We often talk about how it is vital for every small business to have their own website, but it’s also important to spread your brand across the web so it can be seen more easily. In our recent study, 60.1% of respondents said they would not trust a small business if they couldn’t find any information about them on the web.
By building links to your website, you’ll attract more traffic and help to get your company name out there so you’re more likely to get noticed. Effective link building is also very important for your SEO efforts. As well as on-page elements (such as keywords in page headings and body text), search engines place a lot of emphasis on off-page elements including the amount of links leading back to a website.
Here are four simple ways to get quality links back to your site:
1. Submit your site to directories. The key here is to focus on a small amount of good quality, recognised directories (see the panel on the right for some examples). Some will charge a fee, but it’s a great way to get a strong link to your site.
2. Write guest blogs. Could you write tips about your area of expertise? Then write a blog post and see if you can get it published by established websites in your industry. This will build your reputation and will often provide a link back to your site.
3. Make use of social media. Set up business profiles on social services such as Facebook and Twitter. Use these to provide updates and share useful content from your website.
4. Make the most of your community. See if the local press would be interested in writing a profile or review of your business. Also ask if any local business owners would be interested in linking to your site on theirs, whether they’re promoting a special offer of yours or sharing some advice you have for their customers.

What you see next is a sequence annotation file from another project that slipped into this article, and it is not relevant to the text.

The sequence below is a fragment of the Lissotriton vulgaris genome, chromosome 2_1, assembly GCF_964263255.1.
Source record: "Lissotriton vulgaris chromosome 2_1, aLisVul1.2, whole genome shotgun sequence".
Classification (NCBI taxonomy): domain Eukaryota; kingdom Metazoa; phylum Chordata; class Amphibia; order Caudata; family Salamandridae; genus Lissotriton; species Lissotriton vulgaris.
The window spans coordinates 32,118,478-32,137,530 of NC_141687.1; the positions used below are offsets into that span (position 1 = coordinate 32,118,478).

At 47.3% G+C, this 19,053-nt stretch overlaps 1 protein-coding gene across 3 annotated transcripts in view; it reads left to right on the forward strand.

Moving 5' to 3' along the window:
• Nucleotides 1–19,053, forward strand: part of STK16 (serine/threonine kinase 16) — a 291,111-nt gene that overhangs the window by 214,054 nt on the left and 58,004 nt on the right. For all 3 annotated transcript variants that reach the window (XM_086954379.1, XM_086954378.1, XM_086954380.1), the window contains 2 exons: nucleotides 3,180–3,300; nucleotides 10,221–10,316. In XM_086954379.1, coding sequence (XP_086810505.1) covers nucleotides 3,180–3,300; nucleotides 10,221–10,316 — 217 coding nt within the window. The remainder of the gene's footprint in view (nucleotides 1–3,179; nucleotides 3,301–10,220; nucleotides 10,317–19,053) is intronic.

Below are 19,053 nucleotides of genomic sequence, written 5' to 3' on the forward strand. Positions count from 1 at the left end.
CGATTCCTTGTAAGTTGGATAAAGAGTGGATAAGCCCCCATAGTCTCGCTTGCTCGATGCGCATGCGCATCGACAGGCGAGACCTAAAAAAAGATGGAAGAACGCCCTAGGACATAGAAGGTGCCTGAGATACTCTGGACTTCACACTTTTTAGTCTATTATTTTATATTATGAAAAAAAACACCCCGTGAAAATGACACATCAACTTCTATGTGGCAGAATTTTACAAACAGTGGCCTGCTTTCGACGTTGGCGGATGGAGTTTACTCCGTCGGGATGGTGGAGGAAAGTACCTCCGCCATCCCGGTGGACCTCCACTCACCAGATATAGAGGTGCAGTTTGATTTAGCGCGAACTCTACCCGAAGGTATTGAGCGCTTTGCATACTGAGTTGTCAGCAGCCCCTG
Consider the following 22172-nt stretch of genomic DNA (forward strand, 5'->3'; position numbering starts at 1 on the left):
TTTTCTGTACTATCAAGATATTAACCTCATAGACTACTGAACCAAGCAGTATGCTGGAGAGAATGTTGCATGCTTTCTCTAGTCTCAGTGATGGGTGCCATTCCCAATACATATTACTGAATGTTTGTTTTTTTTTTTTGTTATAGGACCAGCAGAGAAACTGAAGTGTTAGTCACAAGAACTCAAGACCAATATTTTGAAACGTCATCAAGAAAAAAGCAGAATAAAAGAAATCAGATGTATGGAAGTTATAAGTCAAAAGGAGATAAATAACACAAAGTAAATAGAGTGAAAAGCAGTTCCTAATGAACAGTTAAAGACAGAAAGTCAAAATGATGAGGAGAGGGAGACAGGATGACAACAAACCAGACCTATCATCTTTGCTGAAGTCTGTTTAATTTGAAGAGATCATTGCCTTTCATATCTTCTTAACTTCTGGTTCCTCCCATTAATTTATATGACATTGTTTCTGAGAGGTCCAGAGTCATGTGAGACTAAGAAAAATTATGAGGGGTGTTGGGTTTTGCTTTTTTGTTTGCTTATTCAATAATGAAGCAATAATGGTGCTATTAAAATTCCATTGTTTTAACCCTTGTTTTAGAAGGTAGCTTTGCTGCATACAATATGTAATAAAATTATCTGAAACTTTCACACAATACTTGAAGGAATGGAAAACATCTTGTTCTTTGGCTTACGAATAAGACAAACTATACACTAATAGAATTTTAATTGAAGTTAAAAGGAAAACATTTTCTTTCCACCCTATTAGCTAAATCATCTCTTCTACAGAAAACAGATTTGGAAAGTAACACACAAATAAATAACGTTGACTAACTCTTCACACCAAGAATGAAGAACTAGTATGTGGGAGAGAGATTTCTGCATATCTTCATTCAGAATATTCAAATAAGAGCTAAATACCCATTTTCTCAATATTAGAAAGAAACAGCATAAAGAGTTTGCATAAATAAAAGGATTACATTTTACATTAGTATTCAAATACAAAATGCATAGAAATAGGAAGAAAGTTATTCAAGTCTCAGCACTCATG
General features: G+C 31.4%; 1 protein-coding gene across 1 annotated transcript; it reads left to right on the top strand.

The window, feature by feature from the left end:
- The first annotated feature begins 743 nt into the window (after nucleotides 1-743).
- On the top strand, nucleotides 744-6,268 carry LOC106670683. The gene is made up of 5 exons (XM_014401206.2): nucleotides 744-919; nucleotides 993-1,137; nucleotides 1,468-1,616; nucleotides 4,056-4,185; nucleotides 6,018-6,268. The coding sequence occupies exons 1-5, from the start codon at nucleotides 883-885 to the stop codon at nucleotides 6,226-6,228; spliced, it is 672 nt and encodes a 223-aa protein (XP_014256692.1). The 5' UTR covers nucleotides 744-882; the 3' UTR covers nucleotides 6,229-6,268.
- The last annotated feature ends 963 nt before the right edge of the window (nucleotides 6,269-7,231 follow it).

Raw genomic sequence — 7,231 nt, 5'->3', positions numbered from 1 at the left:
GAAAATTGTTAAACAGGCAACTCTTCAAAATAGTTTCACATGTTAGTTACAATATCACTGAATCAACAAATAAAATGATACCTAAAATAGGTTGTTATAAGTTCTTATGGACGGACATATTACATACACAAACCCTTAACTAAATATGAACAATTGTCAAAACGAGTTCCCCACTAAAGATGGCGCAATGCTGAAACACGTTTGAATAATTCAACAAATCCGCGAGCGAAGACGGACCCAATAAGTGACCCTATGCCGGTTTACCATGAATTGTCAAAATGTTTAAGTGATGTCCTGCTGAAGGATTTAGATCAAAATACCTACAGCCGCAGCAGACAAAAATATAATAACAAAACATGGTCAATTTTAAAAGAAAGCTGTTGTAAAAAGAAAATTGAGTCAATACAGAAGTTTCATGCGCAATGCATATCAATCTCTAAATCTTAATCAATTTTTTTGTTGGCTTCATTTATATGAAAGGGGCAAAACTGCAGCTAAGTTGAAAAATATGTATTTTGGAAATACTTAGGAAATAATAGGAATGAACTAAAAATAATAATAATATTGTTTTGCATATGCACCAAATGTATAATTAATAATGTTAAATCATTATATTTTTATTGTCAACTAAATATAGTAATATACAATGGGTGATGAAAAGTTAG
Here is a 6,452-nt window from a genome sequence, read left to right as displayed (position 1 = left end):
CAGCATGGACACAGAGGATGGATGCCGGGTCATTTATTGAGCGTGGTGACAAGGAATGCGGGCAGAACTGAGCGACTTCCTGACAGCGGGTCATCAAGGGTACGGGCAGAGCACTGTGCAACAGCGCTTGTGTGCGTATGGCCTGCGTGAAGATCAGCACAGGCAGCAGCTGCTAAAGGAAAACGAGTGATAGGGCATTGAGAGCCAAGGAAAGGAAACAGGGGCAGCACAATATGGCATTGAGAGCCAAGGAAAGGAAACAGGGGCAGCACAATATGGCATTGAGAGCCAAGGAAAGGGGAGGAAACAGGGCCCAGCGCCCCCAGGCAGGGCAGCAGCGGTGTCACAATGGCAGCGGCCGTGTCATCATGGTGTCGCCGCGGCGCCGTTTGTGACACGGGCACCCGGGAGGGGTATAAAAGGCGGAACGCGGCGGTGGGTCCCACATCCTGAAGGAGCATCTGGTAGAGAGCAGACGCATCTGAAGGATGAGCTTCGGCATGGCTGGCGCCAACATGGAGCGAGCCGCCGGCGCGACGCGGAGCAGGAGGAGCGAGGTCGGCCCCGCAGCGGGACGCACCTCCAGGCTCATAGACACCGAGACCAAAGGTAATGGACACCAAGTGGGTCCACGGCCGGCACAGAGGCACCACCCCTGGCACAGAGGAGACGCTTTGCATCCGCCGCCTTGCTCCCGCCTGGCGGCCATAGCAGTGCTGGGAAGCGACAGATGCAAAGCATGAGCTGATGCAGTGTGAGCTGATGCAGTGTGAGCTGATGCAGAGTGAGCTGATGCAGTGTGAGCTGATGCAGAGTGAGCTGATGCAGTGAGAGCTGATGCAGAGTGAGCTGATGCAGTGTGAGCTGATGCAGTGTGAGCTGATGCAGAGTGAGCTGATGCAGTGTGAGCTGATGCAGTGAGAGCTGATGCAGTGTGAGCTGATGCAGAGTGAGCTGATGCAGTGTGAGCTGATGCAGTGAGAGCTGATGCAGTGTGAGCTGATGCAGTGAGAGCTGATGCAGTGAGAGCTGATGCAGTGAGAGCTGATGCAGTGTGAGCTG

Effective link building is a matter of quality over quantity. There is no use trying to get hundreds of links back from questionable sources — this could even harm your chances of ranking on search engines. One link back from a respected site is worth more than dozens from lower quality sites, so don’t be tempted to post your details on low-quality sites or directories just for the sake of another link.
Avoid agreeing to ‘link exchanges’, unless the site is of a high quality and relevant to your industry. Don’t be tempted to buy links, either. Companies or individuals offering ‘thousands of high-quality links’ will just post your URL on lots of low-quality sites. These days, Google’s algorithms are very complex and can easily spot these unnatural links.
Don’t try to ‘spam’ your link in any old place. Years ago some companies found success by posting their links in forum posts, as comments on blogs, etc. Google cracked down on this practice by changing its algorithms to recognise these poor quality links. It now penalises sites by lowering the search engine rankings of these sites, or sometimes removing them from their indexes altogether. With Google being the largest source of traffic for most websites, this is not a risk worth taking.
Link building can be a tricky business, but if your company gets a good reputation and you write good content, you should be able to build good quality, natural links back to your site.